The mount called Finn from Bike Citizens is one of the latest newcomers and carries a lot of hype. It’s easy to install and has a universal fit. The silicone straps does (mostly) hold your bike to the handlebar, but we’re not sure it fits the bill for all commuters and serious bike riders. When things got bumpy during the cobblestone test, the phone started to wobble quite a bit, so it might not be a long term option.

    • Pros: Very easy to fit and use.
    • Cons: A bit basic. Wobbly in bumpy terrain and you can’t use it with a protective phone case (so no waterproof option).

    Roswheel Toptube Smartphone Bag

    The smartphone option from Roswheel is not exactly a bike mount. It’s actually a waterproof bag that sits on your toptube. This certainly falls under the ugly ‘spaceship’ category, but the bag does provide a lot of pros. Beneath the phone there’s a nice room for all of the ride essentials like tubes, tools and ride nutrition.

    • Pros: Velcro straps makes it easy to install. Waterproofing, this will keep your phone dry under heavy showers. It can carry all of the ride essentials, freing up space in your rear pockets.
    • Cons: Well… Not the prettiest option. Especially if you’re a roadie who hates bags on the toptube. The positioning also makes it difficult to look at the data while training.

    Roam Universal Bike Mount

    This clunky-looking bike mount from Roam is fairly easy to install and will keep your phone locked in and secure. The rubber-based clamp-system fits most phones and absorbs the shocks from rough terrain, which was a definite plus on the cobblestones. If you can get by the design (red!?), then this fairly priced mount might be for you.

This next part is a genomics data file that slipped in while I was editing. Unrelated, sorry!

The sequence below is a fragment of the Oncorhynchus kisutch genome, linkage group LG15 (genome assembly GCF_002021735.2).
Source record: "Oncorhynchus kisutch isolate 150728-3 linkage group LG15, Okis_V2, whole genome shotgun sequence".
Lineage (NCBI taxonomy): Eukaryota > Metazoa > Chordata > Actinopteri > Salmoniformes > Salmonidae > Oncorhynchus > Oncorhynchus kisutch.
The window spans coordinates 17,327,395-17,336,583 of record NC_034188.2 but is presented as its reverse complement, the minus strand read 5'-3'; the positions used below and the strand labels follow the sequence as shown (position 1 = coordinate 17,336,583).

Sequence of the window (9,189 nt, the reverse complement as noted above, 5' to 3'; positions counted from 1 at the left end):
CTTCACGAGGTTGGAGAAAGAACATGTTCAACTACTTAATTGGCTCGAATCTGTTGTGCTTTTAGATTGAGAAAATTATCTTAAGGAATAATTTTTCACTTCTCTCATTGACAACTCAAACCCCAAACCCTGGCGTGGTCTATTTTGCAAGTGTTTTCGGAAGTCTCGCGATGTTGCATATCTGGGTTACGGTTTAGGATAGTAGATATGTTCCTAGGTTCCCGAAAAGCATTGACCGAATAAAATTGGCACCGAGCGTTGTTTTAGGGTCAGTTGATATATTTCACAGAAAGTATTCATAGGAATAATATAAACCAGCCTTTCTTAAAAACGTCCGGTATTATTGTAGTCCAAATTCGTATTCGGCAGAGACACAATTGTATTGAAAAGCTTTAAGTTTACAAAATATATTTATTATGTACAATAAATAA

• Pros: Absorbs shocks in rough terrain.
    • Cons: Clunky design.

    GUB MaxMiles Phone Mount

    The GUB bike mount from MaxMiles is by far the strongest and most durable we have tried. It’s essentially build for motorcycles and mountainbikes, so it will do the job out on the road just fine. It’s available in different colors, which seems to be unusual for bike mounts.

    • Pros: Different color options. Strong and durable.
    • Cons: Might not fit your phone with a waterproof cover case.


    All of the bike phone mounts tested seems to do a decent job of keeping the phone secure on the handlebars. While it is nice to know that it will stay safe when things get frisky, most road cyclists stay away from cobblestones and gravel roads. But for serious riders who happens to get caught out on the road during showers, a waterproof solution is preferable. Some of these mounts doesn’t seem capable of holding your phone in a waterproof case.

    Our favourite mount has to be the Quadlock Bike Kit because it’s the solution closest to mounting a regular bike computer. It sleekly sits on your stem and it comes with a waterproof solution. In the cheaper category, we would give the nod to the bike mount from Roam. Even though it might not be the best looking bike mount, the Roam Bike Mount really does a good job of securing your phone to the handlebars at a low price.

    So there you have it!